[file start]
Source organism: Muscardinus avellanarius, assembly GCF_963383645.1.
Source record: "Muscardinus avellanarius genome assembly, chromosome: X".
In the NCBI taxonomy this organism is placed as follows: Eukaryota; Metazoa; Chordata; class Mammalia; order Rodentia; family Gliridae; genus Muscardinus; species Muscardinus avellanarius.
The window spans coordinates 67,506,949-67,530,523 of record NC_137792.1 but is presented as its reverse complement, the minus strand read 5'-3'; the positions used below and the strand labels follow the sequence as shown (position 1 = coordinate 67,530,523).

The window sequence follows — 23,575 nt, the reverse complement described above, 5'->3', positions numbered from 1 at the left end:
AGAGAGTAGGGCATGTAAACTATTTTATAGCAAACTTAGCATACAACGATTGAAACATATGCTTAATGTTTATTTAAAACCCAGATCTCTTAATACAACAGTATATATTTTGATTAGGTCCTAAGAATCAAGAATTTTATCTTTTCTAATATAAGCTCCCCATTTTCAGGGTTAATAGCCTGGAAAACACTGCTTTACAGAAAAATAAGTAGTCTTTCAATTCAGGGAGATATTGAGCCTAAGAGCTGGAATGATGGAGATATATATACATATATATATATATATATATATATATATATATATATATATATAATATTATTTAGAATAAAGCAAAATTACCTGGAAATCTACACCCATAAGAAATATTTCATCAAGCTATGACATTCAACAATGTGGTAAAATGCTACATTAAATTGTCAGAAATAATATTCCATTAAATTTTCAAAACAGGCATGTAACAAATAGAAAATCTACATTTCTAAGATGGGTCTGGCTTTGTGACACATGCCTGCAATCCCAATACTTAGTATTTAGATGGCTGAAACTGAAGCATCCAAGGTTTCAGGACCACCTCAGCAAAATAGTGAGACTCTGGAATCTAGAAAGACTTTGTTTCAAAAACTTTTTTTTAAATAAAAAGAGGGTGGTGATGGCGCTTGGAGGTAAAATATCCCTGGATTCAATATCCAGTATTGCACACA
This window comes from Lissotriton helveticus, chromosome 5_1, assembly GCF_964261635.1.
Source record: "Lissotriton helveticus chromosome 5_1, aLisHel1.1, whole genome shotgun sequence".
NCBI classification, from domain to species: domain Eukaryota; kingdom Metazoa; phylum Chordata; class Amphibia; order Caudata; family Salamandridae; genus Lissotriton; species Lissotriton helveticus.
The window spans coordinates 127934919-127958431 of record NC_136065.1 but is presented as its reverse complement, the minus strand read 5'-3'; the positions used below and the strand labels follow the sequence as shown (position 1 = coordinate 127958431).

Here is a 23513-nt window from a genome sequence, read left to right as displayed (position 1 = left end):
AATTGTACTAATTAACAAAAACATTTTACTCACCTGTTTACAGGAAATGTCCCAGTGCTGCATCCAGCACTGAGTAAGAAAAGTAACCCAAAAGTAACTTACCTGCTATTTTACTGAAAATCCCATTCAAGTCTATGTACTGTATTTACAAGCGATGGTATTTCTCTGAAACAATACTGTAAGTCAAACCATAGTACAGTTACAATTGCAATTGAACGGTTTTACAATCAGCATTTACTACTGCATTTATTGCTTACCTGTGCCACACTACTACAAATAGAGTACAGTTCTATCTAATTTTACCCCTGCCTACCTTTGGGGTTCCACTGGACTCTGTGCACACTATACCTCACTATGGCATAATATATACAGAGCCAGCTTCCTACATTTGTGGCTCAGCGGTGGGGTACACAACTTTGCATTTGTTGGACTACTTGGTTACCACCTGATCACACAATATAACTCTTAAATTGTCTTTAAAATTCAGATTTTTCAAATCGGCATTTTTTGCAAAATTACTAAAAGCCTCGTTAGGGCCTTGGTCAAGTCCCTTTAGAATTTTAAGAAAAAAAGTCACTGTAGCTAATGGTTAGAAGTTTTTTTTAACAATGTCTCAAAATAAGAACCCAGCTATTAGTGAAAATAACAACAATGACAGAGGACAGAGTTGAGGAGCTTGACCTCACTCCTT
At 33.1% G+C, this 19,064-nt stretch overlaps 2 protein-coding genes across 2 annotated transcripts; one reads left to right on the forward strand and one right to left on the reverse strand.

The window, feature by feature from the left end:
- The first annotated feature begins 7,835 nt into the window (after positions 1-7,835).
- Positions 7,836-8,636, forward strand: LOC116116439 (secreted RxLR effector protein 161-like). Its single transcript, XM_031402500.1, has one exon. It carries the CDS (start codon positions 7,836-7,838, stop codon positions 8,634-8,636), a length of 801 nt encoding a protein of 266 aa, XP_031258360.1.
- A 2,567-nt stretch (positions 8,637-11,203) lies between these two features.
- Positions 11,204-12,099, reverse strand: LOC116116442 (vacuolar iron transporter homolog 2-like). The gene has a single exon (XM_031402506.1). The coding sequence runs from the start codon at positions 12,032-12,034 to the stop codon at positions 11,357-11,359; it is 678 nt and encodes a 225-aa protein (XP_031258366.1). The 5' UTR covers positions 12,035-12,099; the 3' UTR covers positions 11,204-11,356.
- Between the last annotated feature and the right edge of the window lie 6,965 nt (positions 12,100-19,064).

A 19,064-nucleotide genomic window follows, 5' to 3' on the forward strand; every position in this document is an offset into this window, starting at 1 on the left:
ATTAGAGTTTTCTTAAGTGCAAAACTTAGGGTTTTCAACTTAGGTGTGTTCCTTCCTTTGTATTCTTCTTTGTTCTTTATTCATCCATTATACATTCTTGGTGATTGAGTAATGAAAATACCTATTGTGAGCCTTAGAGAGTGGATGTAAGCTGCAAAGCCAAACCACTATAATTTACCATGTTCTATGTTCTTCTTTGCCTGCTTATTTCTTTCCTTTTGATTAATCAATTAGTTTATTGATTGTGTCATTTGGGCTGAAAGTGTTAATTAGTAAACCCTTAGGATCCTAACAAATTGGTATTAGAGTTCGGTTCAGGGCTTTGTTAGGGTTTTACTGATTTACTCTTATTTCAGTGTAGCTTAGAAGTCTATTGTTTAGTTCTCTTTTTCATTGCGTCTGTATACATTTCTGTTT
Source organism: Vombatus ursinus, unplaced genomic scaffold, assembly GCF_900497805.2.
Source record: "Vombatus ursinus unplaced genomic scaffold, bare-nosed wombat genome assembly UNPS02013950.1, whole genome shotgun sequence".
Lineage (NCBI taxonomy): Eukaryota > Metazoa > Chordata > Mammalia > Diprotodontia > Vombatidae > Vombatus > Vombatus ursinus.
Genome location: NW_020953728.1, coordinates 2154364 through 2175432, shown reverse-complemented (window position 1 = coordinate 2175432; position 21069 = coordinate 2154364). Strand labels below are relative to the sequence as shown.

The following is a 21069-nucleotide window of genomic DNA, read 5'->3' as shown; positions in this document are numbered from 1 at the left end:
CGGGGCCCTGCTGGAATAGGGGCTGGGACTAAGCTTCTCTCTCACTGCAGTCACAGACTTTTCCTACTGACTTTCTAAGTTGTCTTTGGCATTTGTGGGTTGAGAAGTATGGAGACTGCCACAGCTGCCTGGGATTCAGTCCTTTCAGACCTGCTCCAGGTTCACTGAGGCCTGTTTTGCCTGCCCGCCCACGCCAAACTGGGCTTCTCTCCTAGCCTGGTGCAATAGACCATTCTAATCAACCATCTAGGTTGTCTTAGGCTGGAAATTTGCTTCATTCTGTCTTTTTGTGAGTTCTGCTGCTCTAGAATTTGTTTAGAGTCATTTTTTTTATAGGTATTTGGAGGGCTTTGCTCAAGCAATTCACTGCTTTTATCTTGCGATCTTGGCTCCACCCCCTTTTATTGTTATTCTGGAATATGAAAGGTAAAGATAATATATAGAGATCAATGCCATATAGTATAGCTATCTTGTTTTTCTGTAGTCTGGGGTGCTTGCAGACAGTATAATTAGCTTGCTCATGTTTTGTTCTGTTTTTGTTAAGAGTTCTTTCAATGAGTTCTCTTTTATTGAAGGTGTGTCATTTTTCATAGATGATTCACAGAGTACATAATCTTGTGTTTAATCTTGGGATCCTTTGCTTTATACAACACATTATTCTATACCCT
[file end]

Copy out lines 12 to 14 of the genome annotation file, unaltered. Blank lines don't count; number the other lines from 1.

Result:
AATTGTACTAATTAACAAAAACATTTTACTCACCTGTTTACAGGAAATGTCCCAGTGCTGCATCCAGCACTGAGTAAGAAAAGTAACCCAAAAGTAACTTACCTGCTATTTTACTGAAAATCCCATTCAAGTCTATGTACTGTATTTACAAGCGATGGTATTTCTCTGAAACAATACTGTAAGTCAAACCATAGTACAGTTACAATTGCAATTGAACGGTTTTACAATCAGCATTTACTACTGCATTTATTGCTTACCTGTGCCACACTACTACAAATAGAGTACAGTTCTATCTAATTTTACCCCTGCCTACCTTTGGGGTTCCACTGGACTCTGTGCACACTATACCTCACTATGGCATAATATATACAGAGCCAGCTTCCTACATTTGTGGCTCAGCGGTGGGGTACACAACTTTGCATTTGTTGGACTACTTGGTTACCACCTGATCACACAATATAACTCTTAAATTGTCTTTAAAATTCAGATTTTTCAAATCGGCATTTTTTGCAAAATTACTAAAAGCCTCGTTAGGGCCTTGGTCAAGTCCCTTTAGAATTTTAAGAAAAAAAGTCACTGTAGCTAATGGTTAGAAGTTTTTTTTAACAATGTCTCAAAATAAGAACCCAGCTATTAGTGAAAATAACAACAATGACAGAGGACAGAGTTGAGGAGCTTGACCTCACTCCTT
At 33.1% G+C, this 19,064-nt stretch overlaps 2 protein-coding genes across 2 annotated transcripts; one reads left to right on the forward strand and one right to left on the reverse strand.

The window, feature by feature from the left end: